News / South Africa

Nkululeko Ncana
3 minute read
10 Jul 2017
5:04 am

SAPS ‘closely watching’ BLF members

Nkululeko Ncana

Minister Mbalula has instructed the cops to nail the group if they continue with threats against journalists, says a source.

BLF leader Andile Mngxitama. Picture: Gallo Images

Police crime intelligence operatives have been detailed to monitor the activities of the left-wing extremist group Black First Land First’s (BLF’s) supporters and its controversial leader, Andile Mngxitama – Police Minister Fikile Mbalula has vowed to crack down on those who don’t respect the law.

This means BLF members face arrest should they openly defy a court order preventing them from harassing journalists.

The Citizen has been told by highly placed sources in the SAPS and crime intelligence that the BLF – which has resorted to intimidation and thuggery against journalists – is being closely watched and will not be allowed to carry out on “threats and possible harm” to reporters as Mngxitama and his subjects have vowed to do.

The information was confirmation of Mbalula’s stern warning to the BLF to desist from harassing journalists and to respect the rule of law.

Through his official Twitter account, Mbalula yesterday dared Mngxitama and his extremist group to test his determination on throwing the book at them for defying the law.

“We will act firmly against those who undermine the authority of the state – rest assured, it’s not a threat,” he said. He had earlier tweeted: “@Mngxitama and his brigade believe undermining the rule of law is revolutionary. We have a lot on our plate fighting crime.”

Judge Corrie van der Westhuizen last week interdicted the BLF and Mngxitama from intimidating or assaulting journalists and protesting at their homes.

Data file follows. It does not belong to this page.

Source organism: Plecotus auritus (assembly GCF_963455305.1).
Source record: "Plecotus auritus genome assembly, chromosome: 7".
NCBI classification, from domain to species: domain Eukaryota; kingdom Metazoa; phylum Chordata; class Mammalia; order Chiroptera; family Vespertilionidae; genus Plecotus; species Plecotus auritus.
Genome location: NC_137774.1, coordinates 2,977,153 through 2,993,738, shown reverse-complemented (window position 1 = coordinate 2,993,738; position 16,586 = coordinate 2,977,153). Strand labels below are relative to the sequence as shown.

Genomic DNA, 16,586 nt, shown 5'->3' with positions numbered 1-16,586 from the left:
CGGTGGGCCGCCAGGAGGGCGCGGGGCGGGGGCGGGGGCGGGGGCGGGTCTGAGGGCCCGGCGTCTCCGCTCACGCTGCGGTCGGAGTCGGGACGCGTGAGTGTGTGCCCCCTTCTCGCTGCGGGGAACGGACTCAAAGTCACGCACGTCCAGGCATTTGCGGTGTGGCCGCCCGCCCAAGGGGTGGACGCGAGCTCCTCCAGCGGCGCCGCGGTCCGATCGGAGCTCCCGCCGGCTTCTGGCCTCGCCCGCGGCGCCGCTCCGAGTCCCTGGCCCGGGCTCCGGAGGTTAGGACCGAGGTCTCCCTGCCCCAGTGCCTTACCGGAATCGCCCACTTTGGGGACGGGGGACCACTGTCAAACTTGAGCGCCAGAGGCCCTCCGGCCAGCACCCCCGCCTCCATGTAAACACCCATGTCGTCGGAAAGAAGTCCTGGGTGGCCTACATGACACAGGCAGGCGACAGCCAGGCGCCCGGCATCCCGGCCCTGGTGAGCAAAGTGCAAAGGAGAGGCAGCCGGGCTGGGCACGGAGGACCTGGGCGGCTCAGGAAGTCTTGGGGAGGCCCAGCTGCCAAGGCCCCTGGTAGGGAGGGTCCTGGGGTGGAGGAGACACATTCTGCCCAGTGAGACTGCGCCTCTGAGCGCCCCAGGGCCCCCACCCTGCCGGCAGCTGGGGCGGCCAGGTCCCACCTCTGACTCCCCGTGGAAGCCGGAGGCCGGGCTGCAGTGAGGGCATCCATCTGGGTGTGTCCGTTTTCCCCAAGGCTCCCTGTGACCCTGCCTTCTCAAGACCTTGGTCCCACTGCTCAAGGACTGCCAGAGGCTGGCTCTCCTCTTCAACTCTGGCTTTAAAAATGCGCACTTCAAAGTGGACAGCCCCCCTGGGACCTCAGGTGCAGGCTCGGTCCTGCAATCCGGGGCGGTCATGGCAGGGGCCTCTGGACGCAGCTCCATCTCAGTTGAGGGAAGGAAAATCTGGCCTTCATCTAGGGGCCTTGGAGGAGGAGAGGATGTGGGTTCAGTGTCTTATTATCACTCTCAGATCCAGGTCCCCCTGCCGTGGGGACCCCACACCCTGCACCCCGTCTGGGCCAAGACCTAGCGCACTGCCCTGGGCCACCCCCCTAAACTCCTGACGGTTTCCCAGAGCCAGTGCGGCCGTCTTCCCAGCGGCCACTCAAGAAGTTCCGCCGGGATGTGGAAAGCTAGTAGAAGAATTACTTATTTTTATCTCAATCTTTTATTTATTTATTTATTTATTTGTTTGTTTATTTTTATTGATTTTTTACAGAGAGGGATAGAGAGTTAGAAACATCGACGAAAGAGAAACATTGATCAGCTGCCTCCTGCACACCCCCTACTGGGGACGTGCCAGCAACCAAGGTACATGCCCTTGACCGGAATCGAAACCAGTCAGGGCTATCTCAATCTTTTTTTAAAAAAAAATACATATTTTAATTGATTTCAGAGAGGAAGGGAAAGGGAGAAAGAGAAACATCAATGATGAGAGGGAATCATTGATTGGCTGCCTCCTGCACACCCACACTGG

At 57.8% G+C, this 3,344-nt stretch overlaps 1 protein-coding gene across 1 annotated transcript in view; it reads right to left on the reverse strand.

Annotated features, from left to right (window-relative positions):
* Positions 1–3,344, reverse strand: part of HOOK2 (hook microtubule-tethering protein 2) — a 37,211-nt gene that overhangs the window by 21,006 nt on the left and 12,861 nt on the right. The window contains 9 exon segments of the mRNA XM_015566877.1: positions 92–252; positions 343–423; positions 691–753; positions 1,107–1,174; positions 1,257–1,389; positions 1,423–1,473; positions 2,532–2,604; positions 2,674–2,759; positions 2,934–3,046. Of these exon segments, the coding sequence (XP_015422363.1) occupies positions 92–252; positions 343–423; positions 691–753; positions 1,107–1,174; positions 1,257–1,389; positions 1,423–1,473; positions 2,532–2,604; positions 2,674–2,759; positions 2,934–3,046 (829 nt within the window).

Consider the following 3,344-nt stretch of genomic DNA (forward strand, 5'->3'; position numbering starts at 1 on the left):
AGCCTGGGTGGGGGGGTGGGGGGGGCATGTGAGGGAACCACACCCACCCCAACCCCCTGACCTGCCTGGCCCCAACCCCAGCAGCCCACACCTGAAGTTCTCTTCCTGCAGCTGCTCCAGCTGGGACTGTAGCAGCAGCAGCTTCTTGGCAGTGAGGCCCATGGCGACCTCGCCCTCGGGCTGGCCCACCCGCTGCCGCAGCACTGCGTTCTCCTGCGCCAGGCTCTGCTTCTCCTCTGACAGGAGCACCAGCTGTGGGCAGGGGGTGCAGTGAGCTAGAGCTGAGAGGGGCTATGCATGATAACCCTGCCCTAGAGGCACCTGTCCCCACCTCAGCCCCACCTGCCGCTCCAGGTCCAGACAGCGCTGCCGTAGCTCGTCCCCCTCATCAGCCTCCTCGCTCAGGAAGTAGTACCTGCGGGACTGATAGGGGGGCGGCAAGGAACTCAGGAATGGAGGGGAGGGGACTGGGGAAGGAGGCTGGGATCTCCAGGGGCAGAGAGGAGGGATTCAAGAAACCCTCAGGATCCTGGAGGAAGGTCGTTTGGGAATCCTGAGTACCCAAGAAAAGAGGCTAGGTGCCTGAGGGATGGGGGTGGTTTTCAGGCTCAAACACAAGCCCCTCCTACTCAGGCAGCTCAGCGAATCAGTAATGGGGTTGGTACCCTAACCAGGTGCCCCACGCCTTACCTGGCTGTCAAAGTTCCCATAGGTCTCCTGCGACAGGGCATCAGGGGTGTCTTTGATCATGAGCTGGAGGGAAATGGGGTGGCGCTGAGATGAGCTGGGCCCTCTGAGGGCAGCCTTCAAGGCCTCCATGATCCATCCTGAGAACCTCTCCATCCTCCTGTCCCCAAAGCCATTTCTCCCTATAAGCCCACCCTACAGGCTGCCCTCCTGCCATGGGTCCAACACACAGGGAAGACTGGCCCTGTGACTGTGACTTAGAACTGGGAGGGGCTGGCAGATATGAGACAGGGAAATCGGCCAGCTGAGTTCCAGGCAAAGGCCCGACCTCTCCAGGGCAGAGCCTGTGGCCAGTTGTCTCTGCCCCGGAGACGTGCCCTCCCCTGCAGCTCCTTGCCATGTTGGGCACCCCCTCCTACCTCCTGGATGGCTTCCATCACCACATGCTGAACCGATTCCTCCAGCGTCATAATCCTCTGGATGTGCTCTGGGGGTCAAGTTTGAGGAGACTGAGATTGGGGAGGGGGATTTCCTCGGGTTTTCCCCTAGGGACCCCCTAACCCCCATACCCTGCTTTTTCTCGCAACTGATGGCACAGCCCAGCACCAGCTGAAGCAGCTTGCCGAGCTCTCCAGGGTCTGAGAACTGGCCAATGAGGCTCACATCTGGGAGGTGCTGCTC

Van der Westhuizen ordered the BLF to issue a statement in which the grouping clearly stated it did not condone actions of intimidation, harassment, assaults, threats, coming to their homes, or acting in any manner that would constitute an infringement of any journalist’s personal liberty.

The SA National Editors’ Forum had sought relief from the High Court in Johannesburg after Mngxitama’s supporters terrorised Tiso Blackstar editor Peter Bruce at his home. In a statement at the weekend, Mbalula warned Mngxitama that “the police will not hesitate to act against those who want to undermine the decisions of the court”.

“Minister Mbalula calls upon the BLF members to stop harassing and intimidating members of the media and respect the court judgment. In a democratic South Africa, freedom of the press is one of the celebrated freedoms. We have a duty … to protect that freedom,” the minister’s statement said.

Mbalula added that “action will be taken against those who are hellbent in undermining our democracy”.

Sources independent of each other told The Citizen anonymously that a clear example would be made by arresting Mngxitama and those in his group if they chose to defy the interdict.

“The minister has not hesitated with his instruction to the cops to nail this group if they want to continue with their threats against journalists. It is an irritation because we need to be using our resources in doing crime fighting rather than being preoccupied by thugs seeking popularity,” said one senior official.

Another said Mngxitama was in for a “rude awakening” if he wanted to defy the court order. “Instructions to arrest and prosecute are clear, and our guys are on standby,” the official said.